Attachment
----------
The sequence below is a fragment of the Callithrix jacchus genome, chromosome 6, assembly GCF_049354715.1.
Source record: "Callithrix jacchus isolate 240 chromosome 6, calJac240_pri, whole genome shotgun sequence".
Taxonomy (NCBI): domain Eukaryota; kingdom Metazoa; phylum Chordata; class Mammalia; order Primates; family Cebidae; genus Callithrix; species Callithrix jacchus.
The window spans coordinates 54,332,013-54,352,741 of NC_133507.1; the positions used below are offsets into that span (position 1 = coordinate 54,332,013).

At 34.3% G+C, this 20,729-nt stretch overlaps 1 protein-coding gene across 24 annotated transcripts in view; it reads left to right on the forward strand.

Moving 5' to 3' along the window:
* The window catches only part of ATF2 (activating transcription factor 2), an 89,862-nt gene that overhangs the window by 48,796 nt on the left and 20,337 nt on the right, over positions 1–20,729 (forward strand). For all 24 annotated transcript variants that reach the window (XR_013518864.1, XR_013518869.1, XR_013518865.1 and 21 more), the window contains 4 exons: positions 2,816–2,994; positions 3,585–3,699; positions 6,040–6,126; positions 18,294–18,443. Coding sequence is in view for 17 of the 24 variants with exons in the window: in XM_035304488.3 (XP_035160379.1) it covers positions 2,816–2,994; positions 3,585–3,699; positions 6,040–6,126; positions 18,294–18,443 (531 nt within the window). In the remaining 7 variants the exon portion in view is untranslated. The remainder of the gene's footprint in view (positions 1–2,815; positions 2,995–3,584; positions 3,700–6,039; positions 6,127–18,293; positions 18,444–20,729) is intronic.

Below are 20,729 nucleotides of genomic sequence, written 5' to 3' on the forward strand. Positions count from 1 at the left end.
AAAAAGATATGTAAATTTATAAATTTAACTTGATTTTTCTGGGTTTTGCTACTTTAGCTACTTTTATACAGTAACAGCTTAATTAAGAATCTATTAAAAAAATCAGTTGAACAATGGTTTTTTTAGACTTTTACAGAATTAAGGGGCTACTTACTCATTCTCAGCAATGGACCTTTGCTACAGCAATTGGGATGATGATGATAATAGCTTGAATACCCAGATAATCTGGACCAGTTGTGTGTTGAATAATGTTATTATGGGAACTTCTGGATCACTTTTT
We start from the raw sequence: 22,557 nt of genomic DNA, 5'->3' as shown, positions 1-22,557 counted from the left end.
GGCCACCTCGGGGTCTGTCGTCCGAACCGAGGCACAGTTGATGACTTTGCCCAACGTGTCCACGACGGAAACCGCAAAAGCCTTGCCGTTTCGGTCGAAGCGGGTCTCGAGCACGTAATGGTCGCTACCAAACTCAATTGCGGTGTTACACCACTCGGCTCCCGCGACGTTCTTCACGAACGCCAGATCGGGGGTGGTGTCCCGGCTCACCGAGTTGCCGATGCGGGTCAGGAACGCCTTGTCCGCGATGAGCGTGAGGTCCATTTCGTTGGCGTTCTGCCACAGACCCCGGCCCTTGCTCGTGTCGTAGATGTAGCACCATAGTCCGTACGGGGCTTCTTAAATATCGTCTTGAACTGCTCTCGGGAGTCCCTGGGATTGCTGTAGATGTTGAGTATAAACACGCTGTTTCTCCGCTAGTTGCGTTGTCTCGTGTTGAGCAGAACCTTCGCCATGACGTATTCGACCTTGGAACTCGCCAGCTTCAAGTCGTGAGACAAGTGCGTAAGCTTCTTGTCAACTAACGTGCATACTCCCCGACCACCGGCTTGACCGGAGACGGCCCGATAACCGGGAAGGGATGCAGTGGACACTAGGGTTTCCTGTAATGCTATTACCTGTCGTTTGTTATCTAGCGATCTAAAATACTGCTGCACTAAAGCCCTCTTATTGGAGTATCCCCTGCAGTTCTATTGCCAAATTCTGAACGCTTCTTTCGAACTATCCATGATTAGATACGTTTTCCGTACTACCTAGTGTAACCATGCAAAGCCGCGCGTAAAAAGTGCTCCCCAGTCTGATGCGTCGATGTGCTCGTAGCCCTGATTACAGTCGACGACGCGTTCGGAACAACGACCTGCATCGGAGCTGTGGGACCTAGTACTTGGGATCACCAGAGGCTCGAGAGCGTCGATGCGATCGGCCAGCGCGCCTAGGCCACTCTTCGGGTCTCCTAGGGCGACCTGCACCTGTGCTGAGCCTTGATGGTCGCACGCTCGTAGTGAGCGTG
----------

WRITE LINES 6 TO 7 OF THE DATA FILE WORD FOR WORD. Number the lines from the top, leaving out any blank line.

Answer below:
Moving 5' to 3' along the window:
* The window catches only part of ATF2 (activating transcription factor 2), an 89,862-nt gene that overhangs the window by 48,796 nt on the left and 20,337 nt on the right, over positions 1–20,729 (forward strand). For all 24 annotated transcript variants that reach the window (XR_013518864.1, XR_013518869.1, XR_013518865.1 and 21 more), the window contains 4 exons: positions 2,816–2,994; positions 3,585–3,699; positions 6,040–6,126; positions 18,294–18,443. Coding sequence is in view for 17 of the 24 variants with exons in the window: in XM_035304488.3 (XP_035160379.1) it covers positions 2,816–2,994; positions 3,585–3,699; positions 6,040–6,126; positions 18,294–18,443 (531 nt within the window). In the remaining 7 variants the exon portion in view is untranslated. The remainder of the gene's footprint in view (positions 1–2,815; positions 2,995–3,584; positions 3,700–6,039; positions 6,127–18,293; positions 18,444–20,729) is intronic.